http://quigley.house.gov/media-center

Earlier this month, people across the country and state recognized Transgender Day of Remembrance. It was created by activists as a way to honor those who have been murdered in a hate crime. Transgender people say their biological sex does not match the gender they identify with. Studies show they are much more likely to face violence and discrimination than the general population.

St. John's and Southern Illinois University School of Medicine have plans for a new women and children's medical center. The plot of land along 9th street contains the foundations of homes burnt during the 1908 race riot

Matt Turner/flickr

How many are there?  Chuck Pell says maybe 20 or more.

He's the Chairman of the Sangamon County Historic Preservation Commission.  The group has teamed up with the county's Farm Bureau to find out more about the long standing structures.

"I am confident many of these we will learn about are those type of families where they are fairly confident of their history of the last 150 to 200 years," Pell said.  He points out the homes don't need to be a current residence. 

The release of a police video documenting the fatal shooting of a black teen by a white Chicago police officer – more than a year after the incident – has led to murder charges, protests, accusations of a cover-up, and questions about political interference with the original investigation.  Also, Monday marks the candidate petition filing deadline for the March primary elections.  WBEZ's Tony Arnold joins the panel this week.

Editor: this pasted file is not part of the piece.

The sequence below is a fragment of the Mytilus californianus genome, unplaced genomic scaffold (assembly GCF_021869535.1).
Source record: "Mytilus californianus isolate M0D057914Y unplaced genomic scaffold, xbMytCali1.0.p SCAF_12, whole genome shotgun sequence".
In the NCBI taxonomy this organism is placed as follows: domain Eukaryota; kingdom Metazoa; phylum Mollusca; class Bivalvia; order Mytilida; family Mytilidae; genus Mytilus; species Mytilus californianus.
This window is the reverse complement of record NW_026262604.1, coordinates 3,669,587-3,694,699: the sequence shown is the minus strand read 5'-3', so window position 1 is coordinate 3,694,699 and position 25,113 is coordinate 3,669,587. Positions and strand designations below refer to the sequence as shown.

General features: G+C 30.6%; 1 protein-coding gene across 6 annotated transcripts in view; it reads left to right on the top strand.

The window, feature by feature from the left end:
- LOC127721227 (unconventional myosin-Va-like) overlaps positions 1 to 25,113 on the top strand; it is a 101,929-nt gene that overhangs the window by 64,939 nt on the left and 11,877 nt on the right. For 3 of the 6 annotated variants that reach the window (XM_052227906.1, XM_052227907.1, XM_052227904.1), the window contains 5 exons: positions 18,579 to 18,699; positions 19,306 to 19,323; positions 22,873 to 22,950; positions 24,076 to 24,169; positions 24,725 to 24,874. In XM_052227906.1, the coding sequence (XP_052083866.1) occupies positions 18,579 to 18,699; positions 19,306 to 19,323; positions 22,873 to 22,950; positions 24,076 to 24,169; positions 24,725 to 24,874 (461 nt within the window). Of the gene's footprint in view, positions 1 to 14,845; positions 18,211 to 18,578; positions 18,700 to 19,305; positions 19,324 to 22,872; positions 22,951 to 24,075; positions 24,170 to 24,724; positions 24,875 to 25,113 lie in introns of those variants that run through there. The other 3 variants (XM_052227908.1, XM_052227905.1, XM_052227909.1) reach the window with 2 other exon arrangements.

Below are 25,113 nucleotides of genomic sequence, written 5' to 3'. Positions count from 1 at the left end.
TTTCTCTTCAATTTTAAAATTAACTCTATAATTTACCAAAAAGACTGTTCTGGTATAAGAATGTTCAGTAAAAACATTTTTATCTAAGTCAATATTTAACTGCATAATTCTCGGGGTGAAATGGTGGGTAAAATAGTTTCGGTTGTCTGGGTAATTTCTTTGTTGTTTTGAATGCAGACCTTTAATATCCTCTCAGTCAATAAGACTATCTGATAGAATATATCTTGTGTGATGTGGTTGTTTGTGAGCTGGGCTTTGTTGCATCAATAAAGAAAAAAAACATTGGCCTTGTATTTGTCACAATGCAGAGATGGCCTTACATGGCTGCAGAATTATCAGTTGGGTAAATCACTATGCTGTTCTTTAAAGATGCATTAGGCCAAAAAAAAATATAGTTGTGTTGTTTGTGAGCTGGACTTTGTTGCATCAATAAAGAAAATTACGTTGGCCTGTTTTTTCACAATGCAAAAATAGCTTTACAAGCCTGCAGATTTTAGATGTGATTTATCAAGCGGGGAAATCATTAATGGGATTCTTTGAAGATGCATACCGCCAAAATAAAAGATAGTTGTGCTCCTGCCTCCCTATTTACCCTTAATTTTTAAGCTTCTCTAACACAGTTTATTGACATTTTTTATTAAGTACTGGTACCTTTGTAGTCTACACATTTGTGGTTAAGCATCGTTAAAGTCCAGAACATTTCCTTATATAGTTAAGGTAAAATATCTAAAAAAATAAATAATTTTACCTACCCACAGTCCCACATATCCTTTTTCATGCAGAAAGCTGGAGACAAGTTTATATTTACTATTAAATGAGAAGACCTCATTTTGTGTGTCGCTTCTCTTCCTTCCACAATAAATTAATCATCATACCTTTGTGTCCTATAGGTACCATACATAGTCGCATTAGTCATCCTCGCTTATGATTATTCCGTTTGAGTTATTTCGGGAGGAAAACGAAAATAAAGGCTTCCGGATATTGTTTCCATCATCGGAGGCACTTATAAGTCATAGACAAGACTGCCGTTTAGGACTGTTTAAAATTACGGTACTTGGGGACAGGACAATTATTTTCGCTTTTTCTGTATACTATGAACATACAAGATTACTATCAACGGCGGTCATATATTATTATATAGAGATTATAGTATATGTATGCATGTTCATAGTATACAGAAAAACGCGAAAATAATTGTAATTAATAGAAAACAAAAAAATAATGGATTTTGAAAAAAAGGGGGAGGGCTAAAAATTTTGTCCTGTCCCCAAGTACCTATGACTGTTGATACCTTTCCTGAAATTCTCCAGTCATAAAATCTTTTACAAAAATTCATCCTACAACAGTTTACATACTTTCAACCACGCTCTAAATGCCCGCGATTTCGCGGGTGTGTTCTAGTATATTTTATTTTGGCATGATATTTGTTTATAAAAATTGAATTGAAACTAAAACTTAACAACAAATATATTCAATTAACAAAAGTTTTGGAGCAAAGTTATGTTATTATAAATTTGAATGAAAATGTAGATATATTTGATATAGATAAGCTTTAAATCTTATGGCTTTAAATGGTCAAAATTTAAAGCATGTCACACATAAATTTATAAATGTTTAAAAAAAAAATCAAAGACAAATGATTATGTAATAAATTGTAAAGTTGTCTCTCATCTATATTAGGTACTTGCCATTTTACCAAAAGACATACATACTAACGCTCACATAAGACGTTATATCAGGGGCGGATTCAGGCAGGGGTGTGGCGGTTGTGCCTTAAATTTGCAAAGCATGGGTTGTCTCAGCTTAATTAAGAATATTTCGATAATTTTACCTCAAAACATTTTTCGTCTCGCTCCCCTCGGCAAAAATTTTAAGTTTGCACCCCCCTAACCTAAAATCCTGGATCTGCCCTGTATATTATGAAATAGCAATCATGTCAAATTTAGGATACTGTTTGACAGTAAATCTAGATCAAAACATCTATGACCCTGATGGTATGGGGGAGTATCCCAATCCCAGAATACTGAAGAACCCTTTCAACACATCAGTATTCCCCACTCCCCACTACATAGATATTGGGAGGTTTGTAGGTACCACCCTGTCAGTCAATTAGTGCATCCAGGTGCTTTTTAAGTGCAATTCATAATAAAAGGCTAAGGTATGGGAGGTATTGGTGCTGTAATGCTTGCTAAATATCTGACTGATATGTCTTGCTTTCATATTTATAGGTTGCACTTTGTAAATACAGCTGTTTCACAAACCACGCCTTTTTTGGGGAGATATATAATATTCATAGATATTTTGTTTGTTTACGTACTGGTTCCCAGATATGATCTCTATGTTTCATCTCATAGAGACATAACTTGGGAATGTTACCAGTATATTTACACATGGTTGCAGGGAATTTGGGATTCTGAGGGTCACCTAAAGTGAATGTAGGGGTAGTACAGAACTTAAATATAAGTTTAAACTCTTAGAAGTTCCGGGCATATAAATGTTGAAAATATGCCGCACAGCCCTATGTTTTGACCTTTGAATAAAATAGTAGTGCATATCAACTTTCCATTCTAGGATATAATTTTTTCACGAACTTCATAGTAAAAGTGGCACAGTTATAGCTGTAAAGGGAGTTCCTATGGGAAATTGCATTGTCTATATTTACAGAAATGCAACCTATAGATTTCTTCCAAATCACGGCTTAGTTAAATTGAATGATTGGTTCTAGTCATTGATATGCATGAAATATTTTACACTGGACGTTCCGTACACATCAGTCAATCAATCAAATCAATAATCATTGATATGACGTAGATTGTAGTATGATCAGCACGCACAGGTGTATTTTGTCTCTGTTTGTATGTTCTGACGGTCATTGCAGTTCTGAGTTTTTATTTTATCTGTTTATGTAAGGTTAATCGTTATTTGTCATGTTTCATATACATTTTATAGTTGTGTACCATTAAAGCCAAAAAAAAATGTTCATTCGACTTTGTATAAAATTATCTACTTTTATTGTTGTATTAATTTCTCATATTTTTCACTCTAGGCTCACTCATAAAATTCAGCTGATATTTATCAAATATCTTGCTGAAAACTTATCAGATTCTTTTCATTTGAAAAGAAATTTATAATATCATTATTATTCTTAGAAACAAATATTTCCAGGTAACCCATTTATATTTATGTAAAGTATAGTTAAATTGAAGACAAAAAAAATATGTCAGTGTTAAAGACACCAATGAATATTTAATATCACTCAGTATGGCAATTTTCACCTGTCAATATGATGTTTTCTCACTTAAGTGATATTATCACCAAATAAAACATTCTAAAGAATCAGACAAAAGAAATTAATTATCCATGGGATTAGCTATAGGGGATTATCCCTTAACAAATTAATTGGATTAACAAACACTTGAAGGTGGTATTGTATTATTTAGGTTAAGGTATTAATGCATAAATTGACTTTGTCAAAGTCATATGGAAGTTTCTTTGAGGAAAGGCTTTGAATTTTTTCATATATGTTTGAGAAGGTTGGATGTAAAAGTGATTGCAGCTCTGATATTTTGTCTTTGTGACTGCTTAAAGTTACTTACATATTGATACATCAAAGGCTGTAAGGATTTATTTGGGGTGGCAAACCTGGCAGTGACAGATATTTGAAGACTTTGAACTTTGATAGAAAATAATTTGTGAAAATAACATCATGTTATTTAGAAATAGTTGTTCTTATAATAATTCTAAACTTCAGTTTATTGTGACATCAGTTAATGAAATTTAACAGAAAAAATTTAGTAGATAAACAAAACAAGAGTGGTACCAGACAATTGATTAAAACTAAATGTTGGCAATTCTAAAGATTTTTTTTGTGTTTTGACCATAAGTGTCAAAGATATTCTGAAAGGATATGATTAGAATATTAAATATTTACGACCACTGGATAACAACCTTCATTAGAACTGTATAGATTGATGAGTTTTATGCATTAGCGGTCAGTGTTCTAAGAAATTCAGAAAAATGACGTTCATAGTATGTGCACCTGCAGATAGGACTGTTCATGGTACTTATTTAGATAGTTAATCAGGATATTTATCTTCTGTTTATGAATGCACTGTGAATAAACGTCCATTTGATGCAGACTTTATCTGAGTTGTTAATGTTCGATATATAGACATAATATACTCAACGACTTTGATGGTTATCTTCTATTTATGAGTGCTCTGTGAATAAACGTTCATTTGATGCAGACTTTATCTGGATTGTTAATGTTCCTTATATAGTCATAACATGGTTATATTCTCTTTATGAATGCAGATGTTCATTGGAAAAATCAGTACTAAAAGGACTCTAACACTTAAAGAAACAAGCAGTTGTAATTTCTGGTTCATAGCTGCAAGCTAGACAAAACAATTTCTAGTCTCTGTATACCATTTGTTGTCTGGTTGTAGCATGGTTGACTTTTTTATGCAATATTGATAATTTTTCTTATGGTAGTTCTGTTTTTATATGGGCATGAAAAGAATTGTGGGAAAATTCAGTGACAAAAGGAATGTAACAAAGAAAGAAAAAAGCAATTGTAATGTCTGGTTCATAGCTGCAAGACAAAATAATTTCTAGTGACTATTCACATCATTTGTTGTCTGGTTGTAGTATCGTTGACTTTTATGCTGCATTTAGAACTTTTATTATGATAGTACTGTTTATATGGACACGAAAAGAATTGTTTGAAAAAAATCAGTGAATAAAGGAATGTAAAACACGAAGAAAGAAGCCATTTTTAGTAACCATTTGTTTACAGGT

Move over turkey. Step aside stuffing.

Green Bean Casserole, an iconic Thanksgiving dish, turns 60 years old this year and it’s as popular as ever.

Rep. Lou Lang
Brian Mackey / WUIS

A federal lawsuit is seeking to overturn Illinois’ ban on campaign contributions from medical marijuana companies.

  The case was brought last week by two Libertarian Party political candidates: Claire Ball of Addison, who says she's running for comptroller, and Scott Schluter of Marion, who says he's running for state representative. They say they favor legalization of drugs, and that companies that agree with them should be able to support their campaigns.

wnij

Illinois could see its already worst-in-the-nation credit rating sink further -- all the way down to "junk" status. Moody's Vice President Ted Hampton says investors have asked the ratings agency if that's even possible.

The Scene Gets Thankful

Nov 25, 2015
photo: Brian Mackey, clip art: RO

Scott and  Rachel are nearing a year of bringing you The Scene on air and in podcast form. Every week we stop to take a look around the scene so we can tell you about some of the fun and fascinating things coming up. 

Alex Wroblewski

Chicago writer Jamie Kalven focuses on patterns of police abuse and impunity in Chicago. He heard about an attempted cover up of the details in the fatal shooting of a 17-year-old wielding a  knife.